Pseudo Ghost – showing Rob some love

I left this sign on Rob’s commute last week. Rob’s not dead, it’s a fading ghost bike, notice the black stripes?  Rob’s been driving the last couple months which is the reason we haven’t heard his voice as much. He had 3 close calls with wheeled steel cages over the course of a week which prompted him to put insurance back on his car.

I had lunch with him last week and we can relax, he fully intends to get back on the bike.  I was worried, if Rob can’t stick it out on the bike, how can any of us stick it out. Rob assured me that since the bad week life just got busy.  He’s also got an interesting ‘non bike’ story to share once the dust settles.

We’ve all been there. What would be your advice to Rob as he contemplates a return to commuting by bicycle.

Pseudo Ghost bike for Rob

14 thoughts on “Pseudo Ghost – showing Rob some love

  1. At the risk of pooping on your party, I’m not sure this is such a good idea. I’m all for encouraging Rob back on his bike, but I worry that people driving by will not notice the stripes on the ghost bike and think this is an actual full-fledged ghost bike.
    I don’t know if Rob was actually hit at this location (but I don’t remember him mentioning it), but as you say, he wasn’t killed there. A nigh-ghost bike combined with a big sign saying “RIP ROB” more than hints that he was.
    I’d suggest taking the bike down, for fear that it will dilute the impact and message that the real ghost bikes send.

    I’m supposed to be using this space for advice for Rob, but I’m not sure I can – I haven’t biked to work in about a decade. Ummm… Rob, the route over the train tracks and through RIM’s parking lot can get you close to Albert while avoiding car-laden Bearinger. (But I’m not sure that you take Bearinger. We’ll talk.)

  2. Rachel McAdams gave up riding her bike after constantly having close calls with TTC buses. Fortunately some time in NYC got her back on her bike.

    I’ve only ever had one close call where I truly felt my life was in danger. I suppose it’s easier for myself to get back on a bike as my alternatives are transit or walking.

    Too bad a mixture of bad motorists and poor infrastructure force people off of bikes.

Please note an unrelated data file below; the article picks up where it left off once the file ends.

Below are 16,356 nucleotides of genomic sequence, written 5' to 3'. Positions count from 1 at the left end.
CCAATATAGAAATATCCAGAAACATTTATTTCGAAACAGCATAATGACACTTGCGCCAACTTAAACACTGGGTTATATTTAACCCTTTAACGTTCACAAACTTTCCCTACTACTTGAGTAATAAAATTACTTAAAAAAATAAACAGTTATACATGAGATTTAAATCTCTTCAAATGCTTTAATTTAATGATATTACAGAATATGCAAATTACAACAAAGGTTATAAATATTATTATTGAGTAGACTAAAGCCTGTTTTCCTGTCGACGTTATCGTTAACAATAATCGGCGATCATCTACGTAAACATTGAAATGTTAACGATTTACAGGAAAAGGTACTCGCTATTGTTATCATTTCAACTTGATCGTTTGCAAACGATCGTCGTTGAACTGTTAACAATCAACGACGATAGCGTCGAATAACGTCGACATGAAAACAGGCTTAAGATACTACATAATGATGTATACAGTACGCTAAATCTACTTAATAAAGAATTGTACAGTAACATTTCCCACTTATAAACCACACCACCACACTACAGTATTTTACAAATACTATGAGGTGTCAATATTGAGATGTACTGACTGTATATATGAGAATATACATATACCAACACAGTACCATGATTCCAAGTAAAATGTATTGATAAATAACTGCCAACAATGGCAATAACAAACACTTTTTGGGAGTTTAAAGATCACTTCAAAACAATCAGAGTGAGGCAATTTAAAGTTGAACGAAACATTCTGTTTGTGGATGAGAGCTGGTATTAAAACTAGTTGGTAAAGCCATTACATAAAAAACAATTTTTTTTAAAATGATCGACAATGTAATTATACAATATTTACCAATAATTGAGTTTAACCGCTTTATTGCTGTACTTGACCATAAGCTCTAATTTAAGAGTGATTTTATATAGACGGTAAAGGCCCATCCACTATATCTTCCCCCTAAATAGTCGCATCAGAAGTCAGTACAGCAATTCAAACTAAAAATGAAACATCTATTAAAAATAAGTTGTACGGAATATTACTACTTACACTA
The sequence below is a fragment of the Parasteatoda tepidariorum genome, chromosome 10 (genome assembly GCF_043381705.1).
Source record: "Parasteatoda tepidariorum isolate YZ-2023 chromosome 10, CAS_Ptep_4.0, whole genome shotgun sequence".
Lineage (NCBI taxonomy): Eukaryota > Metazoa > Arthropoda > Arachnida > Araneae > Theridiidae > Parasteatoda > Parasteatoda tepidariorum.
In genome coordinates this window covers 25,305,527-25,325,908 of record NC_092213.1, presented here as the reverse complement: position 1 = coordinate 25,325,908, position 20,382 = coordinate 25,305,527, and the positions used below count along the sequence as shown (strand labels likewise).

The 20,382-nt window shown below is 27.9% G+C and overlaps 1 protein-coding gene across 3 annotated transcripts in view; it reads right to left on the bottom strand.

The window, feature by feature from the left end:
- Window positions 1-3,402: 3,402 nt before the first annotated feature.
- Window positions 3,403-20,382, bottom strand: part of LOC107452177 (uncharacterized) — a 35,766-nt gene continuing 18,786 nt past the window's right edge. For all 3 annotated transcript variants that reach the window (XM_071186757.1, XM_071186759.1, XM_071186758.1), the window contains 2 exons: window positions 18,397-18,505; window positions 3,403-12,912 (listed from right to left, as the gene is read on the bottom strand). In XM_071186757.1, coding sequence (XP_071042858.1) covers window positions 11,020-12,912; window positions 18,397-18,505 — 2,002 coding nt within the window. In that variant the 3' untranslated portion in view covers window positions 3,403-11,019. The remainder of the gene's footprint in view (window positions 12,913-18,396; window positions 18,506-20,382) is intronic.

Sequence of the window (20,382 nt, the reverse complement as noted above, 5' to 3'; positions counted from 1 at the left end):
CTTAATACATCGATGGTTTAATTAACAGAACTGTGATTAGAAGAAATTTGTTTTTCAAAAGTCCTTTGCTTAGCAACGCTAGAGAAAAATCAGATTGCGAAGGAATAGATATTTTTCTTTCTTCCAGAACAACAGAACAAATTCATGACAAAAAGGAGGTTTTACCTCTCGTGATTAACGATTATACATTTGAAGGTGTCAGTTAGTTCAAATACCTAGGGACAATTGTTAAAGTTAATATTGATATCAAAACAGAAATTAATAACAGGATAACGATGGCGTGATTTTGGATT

3. That was a tough week. All the incidents happened on a stretch of road that has always given me the willies. The unfortunate thing is that there aren’t many alternatives to the main arterial routes when you’re crossing subdivision boundaries, especially near the expressway.

    There’s always the sidewalks, but soon, the city maintained sidewalks will become impassable and will remain that way until spring (or such is my experience from last year).

    I might be wrong, but two of the three close calls were motorists who felt that I needed to be taught a lesson. I’m sure you all know the types. Like Graham’s bus driver. I don’t particularly want to share the road with those assholes.

  4. You still share the road with those same assholes when you drive… and I can say in the last 8 weeks while I was commuting to Hamilton for school that I had a number of close calls in my car so I’ve picked up some local work for the next little bit so I don’t have to drive… too much stress for me.

    1. Trying my hardest not to sound like a die hard car lover….

      I hear what you’re saying, but at the same time if some prick feels the need to ‘teach a lesson’ to me I’d rather be wearing my car.

  5. and I’d also add that I think that putting a ghost bike for someone that hasn’t died is a bit tacky at the least.

  6. If you must put up a fake ghost bike, at least try to make it not hang over the roadway. Maybe it’s just the perspective of the photo, but it looks like that’s the case here.

    Preferably, don’t put up fake ghost bikes a.k.a. litter.

  7. I think that putting up a ghost bike in a situation not involving a death or very serious injury takes away from their actual meaning and the impact they can have. If there were random ghost bikes all over the place I think some of the impact would be lost, at least once the general public figures out it doesn’t represent anything anymore.